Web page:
The government is under intense scrutiny over the impact of the coronavirus pandemic in care homes after providers said official figures on deaths do not match what they are seeing on the ground.
On Monday, England’s chief medical officer Professor Chris Whitty said 13.5% of the UK’s care homes had at least one resident with a confirmed case of coronavirus, up from 9% the previous week.
A total of 92 care homes reported outbreaks of the coronavirus in a 24-hour period this week. But what do we know about them and who is affected by the COVID-19 outbreak in them?
Who uses care homes and what services do they provide?
Care homes provide accommodation and personal care for people who may be struggling to live on their own and need extra support, which might include help with eating, washing, dressing, going to the toilet and taking medication.
Accommodation varies between residential and nursing homes, but same may offer both services.
Who runs them?
Care homes may be run by private companies, voluntary or charity organisations, or sometimes by local councils.
What is the cost of a care home?
This can vary depending on the type of care home and where it is based.
Nursing care homes will usually cost more because of the additional costs of providing qualified nursing staff on site.
According to the NHS website, the average cost of a care home in the UK is around £600 a week for a residential home, and about £800 a week for a nursing home.
What is the age of care home residents?
The care home resident population is usually made up of those aged 65 and over and has remained almost stable since 2001, according to the Office for National Statistics’ latest report called Changes in the Older Resident Care Home Population based on 2001 and 2011 Census data.
Its analysis showed fewer women but more men aged 65 and over were living as residents of care homes in 2011 compared with 2001, and that people aged 85 and over represented 59.2% of the care home population compared with 56.5% in 2001.
In 2011, more than a quarter of a million (291,000) people aged 65 and over were living in care homes in England and Wales, representing 3.2% of the total population at this age.
Politicians have been telling people for years that the UK has an ageing population.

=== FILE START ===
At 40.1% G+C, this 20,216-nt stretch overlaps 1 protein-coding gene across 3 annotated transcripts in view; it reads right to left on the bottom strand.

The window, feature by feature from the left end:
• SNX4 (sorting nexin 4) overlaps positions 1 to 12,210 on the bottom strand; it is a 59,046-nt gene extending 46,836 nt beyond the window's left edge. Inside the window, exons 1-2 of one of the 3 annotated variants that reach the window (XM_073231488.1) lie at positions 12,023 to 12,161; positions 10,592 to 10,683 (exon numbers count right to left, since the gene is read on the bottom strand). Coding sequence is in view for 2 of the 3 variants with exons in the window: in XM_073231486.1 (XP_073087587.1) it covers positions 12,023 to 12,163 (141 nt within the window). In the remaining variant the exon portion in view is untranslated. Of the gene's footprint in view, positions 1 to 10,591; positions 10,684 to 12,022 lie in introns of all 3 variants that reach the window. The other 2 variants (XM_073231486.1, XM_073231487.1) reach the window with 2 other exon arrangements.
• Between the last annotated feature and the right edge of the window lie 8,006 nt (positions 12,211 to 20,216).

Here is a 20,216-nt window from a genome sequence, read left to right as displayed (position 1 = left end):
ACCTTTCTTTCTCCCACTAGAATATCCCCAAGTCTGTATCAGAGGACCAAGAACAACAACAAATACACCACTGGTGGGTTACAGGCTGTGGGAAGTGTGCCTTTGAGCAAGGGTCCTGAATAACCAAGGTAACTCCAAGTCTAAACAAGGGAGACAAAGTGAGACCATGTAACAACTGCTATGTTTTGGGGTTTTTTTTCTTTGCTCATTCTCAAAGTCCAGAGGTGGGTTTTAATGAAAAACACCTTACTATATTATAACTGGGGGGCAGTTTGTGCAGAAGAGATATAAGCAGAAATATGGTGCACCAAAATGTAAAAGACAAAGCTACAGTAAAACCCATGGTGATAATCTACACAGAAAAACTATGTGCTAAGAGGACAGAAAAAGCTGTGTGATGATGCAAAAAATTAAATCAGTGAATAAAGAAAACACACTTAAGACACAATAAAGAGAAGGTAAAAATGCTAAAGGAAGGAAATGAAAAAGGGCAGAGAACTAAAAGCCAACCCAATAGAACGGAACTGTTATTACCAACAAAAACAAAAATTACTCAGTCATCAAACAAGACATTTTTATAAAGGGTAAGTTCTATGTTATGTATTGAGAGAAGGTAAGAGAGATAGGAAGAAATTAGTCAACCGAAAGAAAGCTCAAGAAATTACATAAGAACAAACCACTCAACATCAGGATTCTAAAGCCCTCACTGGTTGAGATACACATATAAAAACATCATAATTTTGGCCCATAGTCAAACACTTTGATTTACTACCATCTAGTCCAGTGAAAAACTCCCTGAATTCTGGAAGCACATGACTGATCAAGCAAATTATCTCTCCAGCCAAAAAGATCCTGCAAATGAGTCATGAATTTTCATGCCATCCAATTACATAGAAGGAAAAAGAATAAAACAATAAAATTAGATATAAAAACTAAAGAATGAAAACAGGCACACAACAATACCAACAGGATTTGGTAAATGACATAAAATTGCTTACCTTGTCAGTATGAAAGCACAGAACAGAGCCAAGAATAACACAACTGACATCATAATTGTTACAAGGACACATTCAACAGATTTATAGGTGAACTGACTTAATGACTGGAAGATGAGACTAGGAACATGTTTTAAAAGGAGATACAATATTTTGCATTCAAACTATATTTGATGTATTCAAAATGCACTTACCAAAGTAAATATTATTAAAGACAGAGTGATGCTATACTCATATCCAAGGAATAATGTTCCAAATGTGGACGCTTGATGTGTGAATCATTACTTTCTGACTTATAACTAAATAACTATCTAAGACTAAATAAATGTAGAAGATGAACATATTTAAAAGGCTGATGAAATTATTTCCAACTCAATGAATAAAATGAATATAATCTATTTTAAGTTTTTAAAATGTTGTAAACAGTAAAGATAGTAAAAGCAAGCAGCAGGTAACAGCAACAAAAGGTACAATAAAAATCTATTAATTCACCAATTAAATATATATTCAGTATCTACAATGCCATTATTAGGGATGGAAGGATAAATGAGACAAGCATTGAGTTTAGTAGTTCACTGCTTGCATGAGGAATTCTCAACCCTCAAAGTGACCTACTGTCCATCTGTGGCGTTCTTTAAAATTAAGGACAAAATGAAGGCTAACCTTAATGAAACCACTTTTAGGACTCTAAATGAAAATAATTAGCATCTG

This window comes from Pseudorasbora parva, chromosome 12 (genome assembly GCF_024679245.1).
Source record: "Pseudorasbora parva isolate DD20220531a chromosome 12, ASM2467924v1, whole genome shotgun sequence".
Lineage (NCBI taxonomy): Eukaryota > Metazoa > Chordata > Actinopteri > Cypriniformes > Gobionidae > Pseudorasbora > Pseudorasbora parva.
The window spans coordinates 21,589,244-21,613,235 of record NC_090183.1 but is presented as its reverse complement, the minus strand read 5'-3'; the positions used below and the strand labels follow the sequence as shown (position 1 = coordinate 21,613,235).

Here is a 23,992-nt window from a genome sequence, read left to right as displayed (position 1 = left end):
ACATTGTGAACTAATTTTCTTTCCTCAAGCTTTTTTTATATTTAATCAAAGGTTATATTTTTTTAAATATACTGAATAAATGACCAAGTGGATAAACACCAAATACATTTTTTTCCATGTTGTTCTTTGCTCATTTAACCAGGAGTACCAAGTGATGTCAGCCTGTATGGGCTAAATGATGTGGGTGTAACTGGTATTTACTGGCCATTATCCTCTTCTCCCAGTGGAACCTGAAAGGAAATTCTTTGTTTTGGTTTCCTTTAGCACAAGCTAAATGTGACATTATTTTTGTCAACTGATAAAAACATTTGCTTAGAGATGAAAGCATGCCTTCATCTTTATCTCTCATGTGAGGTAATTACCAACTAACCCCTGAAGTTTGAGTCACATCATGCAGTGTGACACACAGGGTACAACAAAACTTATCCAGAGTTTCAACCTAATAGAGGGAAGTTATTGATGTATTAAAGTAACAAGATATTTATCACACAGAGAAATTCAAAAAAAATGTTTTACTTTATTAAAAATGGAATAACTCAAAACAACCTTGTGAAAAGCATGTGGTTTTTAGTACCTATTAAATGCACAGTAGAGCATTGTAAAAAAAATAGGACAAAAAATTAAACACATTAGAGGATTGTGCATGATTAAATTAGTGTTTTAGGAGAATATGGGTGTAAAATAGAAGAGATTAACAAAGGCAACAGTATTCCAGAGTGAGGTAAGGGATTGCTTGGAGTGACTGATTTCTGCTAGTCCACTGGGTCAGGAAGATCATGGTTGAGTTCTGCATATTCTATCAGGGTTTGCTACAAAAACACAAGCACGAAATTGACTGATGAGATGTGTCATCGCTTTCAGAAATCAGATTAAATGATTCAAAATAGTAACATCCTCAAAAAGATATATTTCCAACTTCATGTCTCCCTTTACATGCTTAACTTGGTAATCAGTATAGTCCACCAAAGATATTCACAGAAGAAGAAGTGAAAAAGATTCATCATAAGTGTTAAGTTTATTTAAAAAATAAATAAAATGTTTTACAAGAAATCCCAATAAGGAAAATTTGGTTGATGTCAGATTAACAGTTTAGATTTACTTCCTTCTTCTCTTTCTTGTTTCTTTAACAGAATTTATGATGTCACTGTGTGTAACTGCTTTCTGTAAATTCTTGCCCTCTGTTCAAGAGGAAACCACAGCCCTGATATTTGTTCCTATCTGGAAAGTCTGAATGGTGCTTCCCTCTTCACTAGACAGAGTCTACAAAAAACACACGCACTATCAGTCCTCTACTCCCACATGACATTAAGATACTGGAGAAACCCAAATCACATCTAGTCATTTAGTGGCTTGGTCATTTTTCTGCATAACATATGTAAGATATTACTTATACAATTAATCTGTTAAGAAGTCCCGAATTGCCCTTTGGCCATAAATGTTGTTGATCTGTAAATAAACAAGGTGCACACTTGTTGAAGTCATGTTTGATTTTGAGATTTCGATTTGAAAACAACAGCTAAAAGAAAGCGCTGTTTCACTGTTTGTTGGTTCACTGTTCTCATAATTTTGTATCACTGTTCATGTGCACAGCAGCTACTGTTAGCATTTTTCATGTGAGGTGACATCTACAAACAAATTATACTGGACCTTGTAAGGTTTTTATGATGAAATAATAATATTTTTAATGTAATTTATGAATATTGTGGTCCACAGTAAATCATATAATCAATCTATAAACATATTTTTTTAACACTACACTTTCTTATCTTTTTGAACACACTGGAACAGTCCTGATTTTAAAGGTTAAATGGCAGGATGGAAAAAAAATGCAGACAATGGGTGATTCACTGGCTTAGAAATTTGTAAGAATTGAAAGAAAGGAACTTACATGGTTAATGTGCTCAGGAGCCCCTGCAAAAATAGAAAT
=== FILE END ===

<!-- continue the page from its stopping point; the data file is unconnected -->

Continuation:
Overall, almost a quarter of the UK population is over 60. The percentage aged over 60 is higher in Wales (26.8%), followed by Scotland (25.1%), England (23.6%) and NI (21.8%), according to ONS figures from mid-2018.
Given this is the case, the number of people living in care homes could be higher now in 2020 than a decade ago.
Who works in care homes?
This varies by home, but they will usually have care workers, a management team, nursing staff, somebody who may organise trips out, specialist staff such as those who may work with residents with dementia, cooks or kitchen assistants, housekeepers, drivers who provide transport (although maybe not under the current lockdown) and those who come in to carry out maintenance jobs.
Are residents and staff getting the protection they need?
The government has said all care home residents and staff with symptoms of COVID-19 are to be tested amid growing demands for care home deaths to be included in the daily updates for deaths in hospitals to stop “potentially thousands” of fatalities going “under the radar”.
The daily figures announced by the UK government only include deaths in hospitals where a patient had tested positive for the virus.
Professor Martin Green, chief executive of Care England, which represents independent social care services, said there have been thousands of cases and deaths in care homes, while Sir David Behan, chief executive of HC-One, Britain’s biggest care home operator, has said two-thirds of its homes are affected and it has seen 311 deaths.
He told Sky News he expects the number of infections to almost double over the next two to four weeks to 4,500.
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Bosses in the social sector are facing tough decisions on bringing back infected residents and putting them back into a care home because there is a general perception that beds need to be free in hospital.
Sir David said: “What we’re asking is that those people who are coming out of hospital are tested. And we can be clear whether those people do have the virus.
“If they do, the appropriate levels of care and protection can be given to both the staff providing that care and to the individual residents. This is why testing and personal protective equipment is hugely important.”